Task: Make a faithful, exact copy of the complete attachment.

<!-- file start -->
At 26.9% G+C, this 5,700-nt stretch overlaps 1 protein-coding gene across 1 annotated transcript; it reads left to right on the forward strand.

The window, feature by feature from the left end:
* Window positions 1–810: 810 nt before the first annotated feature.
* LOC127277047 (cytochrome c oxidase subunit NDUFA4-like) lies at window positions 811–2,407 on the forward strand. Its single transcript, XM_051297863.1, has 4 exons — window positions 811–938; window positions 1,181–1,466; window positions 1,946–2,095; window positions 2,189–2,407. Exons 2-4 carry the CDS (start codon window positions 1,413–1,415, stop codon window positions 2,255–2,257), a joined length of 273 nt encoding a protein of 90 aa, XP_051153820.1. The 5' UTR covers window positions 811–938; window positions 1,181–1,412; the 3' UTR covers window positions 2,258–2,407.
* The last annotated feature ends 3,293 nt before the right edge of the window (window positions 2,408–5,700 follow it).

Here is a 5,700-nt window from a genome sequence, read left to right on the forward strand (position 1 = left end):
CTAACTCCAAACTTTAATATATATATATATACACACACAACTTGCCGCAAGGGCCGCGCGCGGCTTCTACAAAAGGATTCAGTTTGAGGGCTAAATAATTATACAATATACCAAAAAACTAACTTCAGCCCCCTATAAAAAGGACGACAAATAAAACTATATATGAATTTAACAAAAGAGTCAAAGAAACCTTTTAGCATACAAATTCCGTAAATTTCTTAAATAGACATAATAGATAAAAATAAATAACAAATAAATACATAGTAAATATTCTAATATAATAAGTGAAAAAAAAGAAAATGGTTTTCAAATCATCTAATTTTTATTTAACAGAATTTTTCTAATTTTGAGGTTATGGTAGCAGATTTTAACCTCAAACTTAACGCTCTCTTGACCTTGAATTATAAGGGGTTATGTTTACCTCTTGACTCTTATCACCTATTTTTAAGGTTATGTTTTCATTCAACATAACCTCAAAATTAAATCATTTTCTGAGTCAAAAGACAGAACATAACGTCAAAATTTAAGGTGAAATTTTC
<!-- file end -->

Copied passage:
At 26.9% G+C, this 5,700-nt stretch overlaps 1 protein-coding gene across 1 annotated transcript; it reads left to right on the forward strand.

The window, feature by feature from the left end:
* Window positions 1–810: 810 nt before the first annotated feature.
* LOC127277047 (cytochrome c oxidase subunit NDUFA4-like) lies at window positions 811–2,407 on the forward strand. Its single transcript, XM_051297863.1, has 4 exons — window positions 811–938; window positions 1,181–1,466; window positions 1,946–2,095; window positions 2,189–2,407. Exons 2-4 carry the CDS (start codon window positions 1,413–1,415, stop codon window positions 2,255–2,257), a joined length of 273 nt encoding a protein of 90 aa, XP_051153820.1. The 5' UTR covers window positions 811–938; window positions 1,181–1,412; the 3' UTR covers window positions 2,258–2,407.
* The last annotated feature ends 3,293 nt before the right edge of the window (window positions 2,408–5,700 follow it).

Here is a 5,700-nt window from a genome sequence, read left to right on the forward strand (position 1 = left end):
CTAACTCCAAACTTTAATATATATATATATACACACACAACTTGCCGCAAGGGCCGCGCGCGGCTTCTACAAAAGGATTCAGTTTGAGGGCTAAATAATTATACAATATACCAAAAAACTAACTTCAGCCCCCTATAAAAAGGACGACAAATAAAACTATATATGAATTTAACAAAAGAGTCAAAGAAACCTTTTAGCATACAAATTCCGTAAATTTCTTAAATAGACATAATAGATAAAAATAAATAACAAATAAATACATAGTAAATATTCTAATATAATAAGTGAAAAAAAAGAAAATGGTTTTCAAATCATCTAATTTTTATTTAACAGAATTTTTCTAATTTTGAGGTTATGGTAGCAGATTTTAACCTCAAACTTAACGCTCTCTTGACCTTGAATTATAAGGGGTTATGTTTACCTCTTGACTCTTATCACCTATTTTTAAGGTTATGTTTTCATTCAACATAACCTCAAAATTAAATCATTTTCTGAGTCAAAAGACAGAACATAACGTCAAAATTTAAGGTGAAATTTTC